POLITICS
11/07/2012 11:58 am ET Updated Nov 08, 2012

Paul Ryan's War On Poverty

Former GOP vice-presidential candidate Rep. Paul Ryan (R-Wis.) had his own vision for the campaign.

The candidate wanted to visit inner cities and give speeches "that laid out the Republican vision for individual empowerment" The Washington Post reports, but Romney advisers rebuffed him. "The issues that we really test well on and win on are not the war on poverty," one Romney adviser told the Post.

Ryan got his wish and gave a speech in Cleveland on poverty on Oct. 24. But there was a central contradiction in it -- Ryan has authored budgets to slash the social safety net for poor people, which would necessarily exacerbate poverty.

Ryan told the audience that he would limit the federal government's role.

"The federal government would continue to provide the resources, but we would remove the endless federal mandates and restrictions that hamper state efforts to make these programs more effective," he said. "If the question is what's best for low-income Ohioans, shouldn’t we let Ohioans make that call?"

Ryan also tried to show his care for the poor in an impromptu campaign stop at a Northeast Ohio soup kitchen on Oct. 15. But the move backfired. The soup kitchen's director slammed the appearance as a "photo-op" and told the Post that, "He did nothing. He just came in here to get his picture taken at the dining hall."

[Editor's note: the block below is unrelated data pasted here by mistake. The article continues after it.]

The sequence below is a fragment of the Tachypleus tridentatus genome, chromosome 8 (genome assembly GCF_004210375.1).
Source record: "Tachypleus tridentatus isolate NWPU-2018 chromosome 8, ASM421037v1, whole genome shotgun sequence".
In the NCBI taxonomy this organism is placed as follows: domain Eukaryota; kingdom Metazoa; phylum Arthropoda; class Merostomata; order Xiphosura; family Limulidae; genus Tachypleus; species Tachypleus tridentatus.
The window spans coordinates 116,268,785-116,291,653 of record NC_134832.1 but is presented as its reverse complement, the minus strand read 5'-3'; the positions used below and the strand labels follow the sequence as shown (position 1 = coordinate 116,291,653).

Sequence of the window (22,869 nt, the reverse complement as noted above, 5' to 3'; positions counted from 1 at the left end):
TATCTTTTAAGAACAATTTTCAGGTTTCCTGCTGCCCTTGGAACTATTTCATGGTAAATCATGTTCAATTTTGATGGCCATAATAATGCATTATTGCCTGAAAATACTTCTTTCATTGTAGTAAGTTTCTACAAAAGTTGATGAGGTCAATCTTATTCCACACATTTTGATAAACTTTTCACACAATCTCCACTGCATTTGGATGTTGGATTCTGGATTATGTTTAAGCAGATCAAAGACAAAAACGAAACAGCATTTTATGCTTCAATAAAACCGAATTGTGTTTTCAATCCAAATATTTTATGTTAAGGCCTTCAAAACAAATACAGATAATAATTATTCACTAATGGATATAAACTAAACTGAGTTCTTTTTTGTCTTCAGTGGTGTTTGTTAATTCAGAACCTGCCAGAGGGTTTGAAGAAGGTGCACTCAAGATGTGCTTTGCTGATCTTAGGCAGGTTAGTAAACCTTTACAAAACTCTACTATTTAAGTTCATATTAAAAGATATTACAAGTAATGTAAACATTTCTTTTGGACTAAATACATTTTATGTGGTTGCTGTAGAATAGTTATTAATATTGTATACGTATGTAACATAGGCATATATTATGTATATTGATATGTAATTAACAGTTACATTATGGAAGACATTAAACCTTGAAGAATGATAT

Ryan also appeared eager to talk about poverty when asked about guns in an Oct. 8 local television interview with a reporter from hardscrabble Flint, Mich.

"But the best thing to help prevent violent crime in the inner cities is to bring opportunity in the inner cities, is to help people get out of poverty in the inner cities, is to help teach people good discipline, good character," Ryan said. "That is civil society. That's what charities, and civic groups, and churches do to help one another make sure that they can realize the value in one another."

The reporter then replied, "And you can do all that by cutting taxes? By ... with a big tax cut?"

"Those are your words, not mine," Ryan said. Ryan's spokesman ended the interview from off-camera.

"That was kind of strange," Ryan added. "You're trying to stuff words in people's mouths?"

It was the last television interview he did.

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